DataTech (DT) is a software manufacturer. It develops, markets, and supports software that helps manufacturers improve the


DataTech (DT) is a software manufacturer. It develops, markets, and supports software that helps manufacturers improve the competitiveness of their products. DT provides a detailed description of its revenue streams in its SEC 10-K filing, excerpts of which are as follows:
We derive revenues from three primary sources:
(1) Software licenses,
(2) Maintenance services and
(3) Other services, which include consulting and education services. We exercise judgment and use estimates in connection with the determination of the amounts of software license and services revenues to be recognized in each accounting period.
For software license arrangements that do not require significant modification or customization of the underlying software, we recognize revenue when:
(1) Persuasive evidence of an arrangement exists,
(2) Delivery has occurred (generally, FOB shipping point or electronic distribution),
(3) The fee is fixed or determinable, and
(4) Collection is probable.
Substantially all of our license revenues are recognized in this manner. Our software is distributed primarily through our direct sales force. However, our indirect distribution channel continues to expand through alliances with resellers. Revenue arrangements with resellers are recognized on a sell-through basis; that is, when we receive persuasive evidence that the reseller has sold the products to an end-user customer. We do not offer contractual rights of return, stock balancing, or price protection to our resellers, and actual product returns from them have been insignificant to date. As a result, we do not maintain reserves for product returns and related allowances.
At the time of each sale transaction, we must make an assessment of the collectability of the amount due from the customer. Revenue is only recognized at that time if management deems that collection is probable. In making this assessment, we consider customer creditworthiness and historical payment experience. At that same time, we assess whether fees are fixed or determinable and free of contingencies or significant uncertainties. If the fee is not fixed or determinable, revenue is recognized only as payments become due from the customer, provided that all other revenue recognition criteria are met. In assessing whether the fee is fixed or determinable, we consider the payment terms of the transaction and our collection experience in similar transactions without making concessions, among other factors. Our software license arrangements generally do not include customer acceptance provisions. However, if an arrangement includes an acceptance provision, we record revenue only upon the earlier of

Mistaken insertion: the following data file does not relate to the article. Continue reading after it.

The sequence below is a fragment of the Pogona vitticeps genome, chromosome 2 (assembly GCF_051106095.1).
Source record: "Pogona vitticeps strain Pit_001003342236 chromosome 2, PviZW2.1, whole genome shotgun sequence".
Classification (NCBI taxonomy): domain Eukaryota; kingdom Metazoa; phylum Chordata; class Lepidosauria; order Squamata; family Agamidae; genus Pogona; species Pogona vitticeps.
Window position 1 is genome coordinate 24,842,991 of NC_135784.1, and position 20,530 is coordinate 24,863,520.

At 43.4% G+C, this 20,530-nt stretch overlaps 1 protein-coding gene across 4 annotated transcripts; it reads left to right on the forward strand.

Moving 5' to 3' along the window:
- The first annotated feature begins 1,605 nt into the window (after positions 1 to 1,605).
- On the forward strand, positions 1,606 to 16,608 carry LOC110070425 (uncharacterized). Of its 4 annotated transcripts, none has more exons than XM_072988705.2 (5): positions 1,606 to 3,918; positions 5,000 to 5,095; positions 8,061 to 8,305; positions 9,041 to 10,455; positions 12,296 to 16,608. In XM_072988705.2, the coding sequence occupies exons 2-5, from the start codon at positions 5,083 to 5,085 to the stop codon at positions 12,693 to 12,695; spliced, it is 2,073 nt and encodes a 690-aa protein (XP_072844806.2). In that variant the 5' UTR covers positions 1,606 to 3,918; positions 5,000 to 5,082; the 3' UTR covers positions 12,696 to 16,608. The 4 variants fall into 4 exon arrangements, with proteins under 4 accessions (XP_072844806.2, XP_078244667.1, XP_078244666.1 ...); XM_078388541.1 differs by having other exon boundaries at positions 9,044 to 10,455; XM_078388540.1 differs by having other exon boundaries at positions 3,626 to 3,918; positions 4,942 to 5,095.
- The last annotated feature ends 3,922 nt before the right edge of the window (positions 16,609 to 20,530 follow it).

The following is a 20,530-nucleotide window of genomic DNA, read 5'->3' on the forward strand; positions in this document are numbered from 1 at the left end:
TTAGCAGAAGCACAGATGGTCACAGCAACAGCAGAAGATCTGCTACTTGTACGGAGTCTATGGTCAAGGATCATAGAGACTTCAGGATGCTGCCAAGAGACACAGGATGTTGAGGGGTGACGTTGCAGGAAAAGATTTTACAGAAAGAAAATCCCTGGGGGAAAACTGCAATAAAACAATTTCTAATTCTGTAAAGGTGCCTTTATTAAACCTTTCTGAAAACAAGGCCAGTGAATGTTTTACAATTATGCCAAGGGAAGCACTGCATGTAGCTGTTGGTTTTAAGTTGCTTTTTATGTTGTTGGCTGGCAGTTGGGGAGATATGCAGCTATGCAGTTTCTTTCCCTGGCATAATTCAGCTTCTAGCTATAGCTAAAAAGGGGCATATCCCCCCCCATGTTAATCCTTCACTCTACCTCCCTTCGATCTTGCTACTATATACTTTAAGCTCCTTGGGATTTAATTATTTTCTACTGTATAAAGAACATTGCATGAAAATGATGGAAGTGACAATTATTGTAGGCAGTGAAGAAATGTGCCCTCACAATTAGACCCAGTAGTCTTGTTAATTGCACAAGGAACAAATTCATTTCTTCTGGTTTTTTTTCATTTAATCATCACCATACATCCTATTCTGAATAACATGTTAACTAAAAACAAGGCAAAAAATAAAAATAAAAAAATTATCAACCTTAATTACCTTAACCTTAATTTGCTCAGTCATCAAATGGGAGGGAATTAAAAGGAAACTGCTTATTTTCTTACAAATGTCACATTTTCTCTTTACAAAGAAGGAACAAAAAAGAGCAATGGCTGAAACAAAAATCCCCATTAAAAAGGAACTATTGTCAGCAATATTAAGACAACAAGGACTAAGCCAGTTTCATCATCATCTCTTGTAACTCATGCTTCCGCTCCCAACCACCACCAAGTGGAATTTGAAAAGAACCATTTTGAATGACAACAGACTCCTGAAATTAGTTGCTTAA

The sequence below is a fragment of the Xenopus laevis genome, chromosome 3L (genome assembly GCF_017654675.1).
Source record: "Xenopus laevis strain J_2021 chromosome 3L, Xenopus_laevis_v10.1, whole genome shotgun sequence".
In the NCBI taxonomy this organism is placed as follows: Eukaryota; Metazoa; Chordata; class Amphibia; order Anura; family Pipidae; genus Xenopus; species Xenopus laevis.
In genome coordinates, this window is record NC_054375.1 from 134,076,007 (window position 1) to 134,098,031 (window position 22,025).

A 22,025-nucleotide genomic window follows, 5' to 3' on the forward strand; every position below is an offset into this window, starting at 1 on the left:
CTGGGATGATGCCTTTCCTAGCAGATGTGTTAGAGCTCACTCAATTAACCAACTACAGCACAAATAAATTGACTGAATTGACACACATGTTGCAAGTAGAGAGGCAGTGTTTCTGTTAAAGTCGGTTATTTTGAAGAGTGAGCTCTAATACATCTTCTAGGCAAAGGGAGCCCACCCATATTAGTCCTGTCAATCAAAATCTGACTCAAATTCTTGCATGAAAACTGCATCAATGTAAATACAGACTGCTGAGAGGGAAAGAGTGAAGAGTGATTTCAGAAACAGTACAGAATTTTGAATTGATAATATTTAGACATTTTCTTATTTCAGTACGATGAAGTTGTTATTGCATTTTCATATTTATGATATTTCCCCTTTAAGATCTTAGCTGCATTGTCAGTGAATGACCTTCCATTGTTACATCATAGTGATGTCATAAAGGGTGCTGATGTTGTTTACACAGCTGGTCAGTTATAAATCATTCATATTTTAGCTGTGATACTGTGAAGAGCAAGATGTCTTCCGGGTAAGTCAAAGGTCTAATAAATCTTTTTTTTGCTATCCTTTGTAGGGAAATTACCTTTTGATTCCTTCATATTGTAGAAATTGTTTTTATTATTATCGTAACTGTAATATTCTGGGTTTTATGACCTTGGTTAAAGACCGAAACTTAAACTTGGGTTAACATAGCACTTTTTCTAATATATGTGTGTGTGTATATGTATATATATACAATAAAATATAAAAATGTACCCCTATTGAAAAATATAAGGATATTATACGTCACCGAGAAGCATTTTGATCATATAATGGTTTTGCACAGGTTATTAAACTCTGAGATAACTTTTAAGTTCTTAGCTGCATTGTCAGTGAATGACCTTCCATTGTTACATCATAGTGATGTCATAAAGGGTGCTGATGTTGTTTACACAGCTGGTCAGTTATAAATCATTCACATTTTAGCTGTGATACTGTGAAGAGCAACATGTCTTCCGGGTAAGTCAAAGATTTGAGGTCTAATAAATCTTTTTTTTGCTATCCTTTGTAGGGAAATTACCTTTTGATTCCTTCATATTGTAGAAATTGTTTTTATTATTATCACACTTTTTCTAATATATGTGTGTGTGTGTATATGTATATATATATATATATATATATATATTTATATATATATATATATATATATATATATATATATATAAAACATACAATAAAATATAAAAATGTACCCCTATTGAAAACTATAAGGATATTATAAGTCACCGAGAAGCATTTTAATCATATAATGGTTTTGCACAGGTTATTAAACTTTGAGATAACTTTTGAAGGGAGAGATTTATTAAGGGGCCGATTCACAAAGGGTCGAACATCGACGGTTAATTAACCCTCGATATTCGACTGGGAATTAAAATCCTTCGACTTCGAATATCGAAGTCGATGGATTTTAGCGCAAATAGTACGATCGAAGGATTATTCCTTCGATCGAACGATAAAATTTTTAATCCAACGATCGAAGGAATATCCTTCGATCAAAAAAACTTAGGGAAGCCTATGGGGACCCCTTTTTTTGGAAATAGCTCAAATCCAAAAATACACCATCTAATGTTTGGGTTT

(1) Receipt of written acceptance from the customer or
(2) Expiration of the acceptance period.
Our software arrangements often include implementation and consulting services that are sold separately under consulting engagement contracts or as part of the software license arrangement. When we determine that such services are not essential to the functionality of the licensed software and qualify as ''service transactions,'' we record revenue separately for the license and service elements of these arrangements.
Maintenance services generally include rights to unspecified upgrades (when and if available), telephone and Internet-based support, updates and bug fixes. Maintenance revenue is recognized ratably over the term of the maintenance contract on a straight-line basis. It is uncommon for us to offer a specified upgrade to an existing product; however, in such instances, all revenue of the arrangement is deferred until the future upgrade is delivered.
When consulting qualifies for separate accounting, consulting revenues under time and materials billing arrangements are recognized as the services are performed.
Education services include on-site training, classroom training, and computer-based training and assessment. Education revenues are recognized as the related training services are provided.
a. DT generates revenues from software licenses. Discuss the appropriateness of revenue recognition techniques employed by the firm for software licenses in relation to the two general criteria for revenue recognition presented in the chapter.
b. DT recognizes maintenance service revenue ratably over the term of the maintenance contract unless a specific software upgrade is promised to the customer as part of the maintenance contract. Describe the revenue recognition policy of DT for maintenance contracts that include a specific upgrade. Justify the logic for the policy.
c. DT provides educational services to its clients, such as on-site training and assessment, and recognizes revenue when the services are provided. Speculate on the criteria employed by DT to justify when the services have been provided.
d. DT states that the firm must ''exercise judgment and use estimates in connection with the determination of the amounts of software license and services revenues to be recognized in each accounting period.'' Provide several illustrations of judgments or estimates that DT must employ for determining the amount of software license and service revenues to report each accounting period.
The word "distribution" has several meanings in the financial world, most of them pertaining to the payment of assets from a fund, account, or individual security to an investor or beneficiary. Retirement account distributions are among the most...
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